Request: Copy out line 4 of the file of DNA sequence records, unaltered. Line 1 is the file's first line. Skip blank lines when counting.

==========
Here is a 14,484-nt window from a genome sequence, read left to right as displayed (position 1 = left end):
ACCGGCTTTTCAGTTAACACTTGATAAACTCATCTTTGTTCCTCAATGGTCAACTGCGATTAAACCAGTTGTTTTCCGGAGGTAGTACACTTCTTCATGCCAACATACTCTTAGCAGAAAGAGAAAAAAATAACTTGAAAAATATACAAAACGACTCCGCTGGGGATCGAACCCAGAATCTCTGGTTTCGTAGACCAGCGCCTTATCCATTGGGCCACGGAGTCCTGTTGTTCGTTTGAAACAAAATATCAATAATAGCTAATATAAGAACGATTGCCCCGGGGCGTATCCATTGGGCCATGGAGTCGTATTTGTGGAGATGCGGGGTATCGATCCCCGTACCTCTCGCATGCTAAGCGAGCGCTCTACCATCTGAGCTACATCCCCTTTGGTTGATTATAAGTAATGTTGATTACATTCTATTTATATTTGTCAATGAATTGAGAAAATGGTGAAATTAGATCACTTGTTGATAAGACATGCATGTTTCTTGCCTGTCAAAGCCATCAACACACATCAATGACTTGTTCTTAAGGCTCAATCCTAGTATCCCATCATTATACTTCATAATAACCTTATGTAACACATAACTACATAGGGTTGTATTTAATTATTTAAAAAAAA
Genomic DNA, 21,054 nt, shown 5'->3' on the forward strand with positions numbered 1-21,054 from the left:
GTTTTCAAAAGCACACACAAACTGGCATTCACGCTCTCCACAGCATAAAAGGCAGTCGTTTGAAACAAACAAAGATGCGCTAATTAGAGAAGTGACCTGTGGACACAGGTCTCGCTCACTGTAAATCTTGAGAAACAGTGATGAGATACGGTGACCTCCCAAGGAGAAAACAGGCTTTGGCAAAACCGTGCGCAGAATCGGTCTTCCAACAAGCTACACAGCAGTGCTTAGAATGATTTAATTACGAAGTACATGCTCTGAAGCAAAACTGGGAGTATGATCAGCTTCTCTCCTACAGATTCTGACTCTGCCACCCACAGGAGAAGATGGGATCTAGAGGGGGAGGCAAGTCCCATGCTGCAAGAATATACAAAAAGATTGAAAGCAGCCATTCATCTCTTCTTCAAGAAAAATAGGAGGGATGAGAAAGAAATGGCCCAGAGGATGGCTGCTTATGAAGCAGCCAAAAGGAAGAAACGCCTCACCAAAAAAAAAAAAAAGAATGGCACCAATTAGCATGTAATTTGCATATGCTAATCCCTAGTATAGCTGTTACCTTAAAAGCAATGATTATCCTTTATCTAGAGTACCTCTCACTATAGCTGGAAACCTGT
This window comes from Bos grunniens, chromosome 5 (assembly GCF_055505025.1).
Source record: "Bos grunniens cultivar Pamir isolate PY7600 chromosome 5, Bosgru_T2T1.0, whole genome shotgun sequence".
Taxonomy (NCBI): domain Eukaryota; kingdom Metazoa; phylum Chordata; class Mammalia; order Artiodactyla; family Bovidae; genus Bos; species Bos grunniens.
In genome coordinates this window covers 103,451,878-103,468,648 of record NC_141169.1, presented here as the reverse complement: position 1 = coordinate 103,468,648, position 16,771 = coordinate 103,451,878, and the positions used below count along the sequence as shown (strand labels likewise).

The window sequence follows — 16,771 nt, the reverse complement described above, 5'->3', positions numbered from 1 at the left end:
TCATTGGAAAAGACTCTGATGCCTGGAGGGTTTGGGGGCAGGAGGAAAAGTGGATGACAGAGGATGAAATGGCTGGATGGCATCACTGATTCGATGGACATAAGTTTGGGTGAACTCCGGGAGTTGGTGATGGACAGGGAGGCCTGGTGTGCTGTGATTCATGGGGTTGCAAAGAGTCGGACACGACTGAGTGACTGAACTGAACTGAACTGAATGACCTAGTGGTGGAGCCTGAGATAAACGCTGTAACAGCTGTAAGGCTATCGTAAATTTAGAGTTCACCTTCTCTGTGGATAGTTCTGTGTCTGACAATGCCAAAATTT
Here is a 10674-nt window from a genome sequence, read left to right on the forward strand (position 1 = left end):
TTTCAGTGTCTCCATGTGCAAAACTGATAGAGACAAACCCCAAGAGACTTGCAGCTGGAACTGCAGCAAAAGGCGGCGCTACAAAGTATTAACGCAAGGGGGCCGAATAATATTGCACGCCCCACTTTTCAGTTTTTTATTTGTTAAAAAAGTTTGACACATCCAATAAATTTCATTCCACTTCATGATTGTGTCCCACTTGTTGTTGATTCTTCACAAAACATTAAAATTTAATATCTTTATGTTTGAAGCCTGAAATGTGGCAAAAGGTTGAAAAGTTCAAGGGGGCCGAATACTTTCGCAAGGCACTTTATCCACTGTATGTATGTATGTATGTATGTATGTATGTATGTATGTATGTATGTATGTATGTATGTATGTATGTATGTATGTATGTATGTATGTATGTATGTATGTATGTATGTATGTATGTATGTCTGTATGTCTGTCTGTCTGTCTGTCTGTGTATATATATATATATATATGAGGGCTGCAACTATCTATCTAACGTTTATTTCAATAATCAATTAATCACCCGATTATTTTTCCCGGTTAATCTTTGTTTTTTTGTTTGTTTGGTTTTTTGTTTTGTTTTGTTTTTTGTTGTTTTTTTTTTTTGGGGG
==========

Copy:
GTTTTCAAAAGCACACACAAACTGGCATTCACGCTCTCCACAGCATAAAAGGCAGTCGTTTGAAACAAACAAAGATGCGCTAATTAGAGAAGTGACCTGTGGACACAGGTCTCGCTCACTGTAAATCTTGAGAAACAGTGATGAGATACGGTGACCTCCCAAGGAGAAAACAGGCTTTGGCAAAACCGTGCGCAGAATCGGTCTTCCAACAAGCTACACAGCAGTGCTTAGAATGATTTAATTACGAAGTACATGCTCTGAAGCAAAACTGGGAGTATGATCAGCTTCTCTCCTACAGATTCTGACTCTGCCACCCACAGGAGAAGATGGGATCTAGAGGGGGAGGCAAGTCCCATGCTGCAAGAATATACAAAAAGATTGAAAGCAGCCATTCATCTCTTCTTCAAGAAAAATAGGAGGGATGAGAAAGAAATGGCCCAGAGGATGGCTGCTTATGAAGCAGCCAAAAGGAAGAAACGCCTCACCAAAAAAAAAAAAAAGAATGGCACCAATTAGCATGTAATTTGCATATGCTAATCCCTAGTATAGCTGTTACCTTAAAAGCAATGATTATCCTTTATCTAGAGTACCTCTCACTATAGCTGGAAACCTGT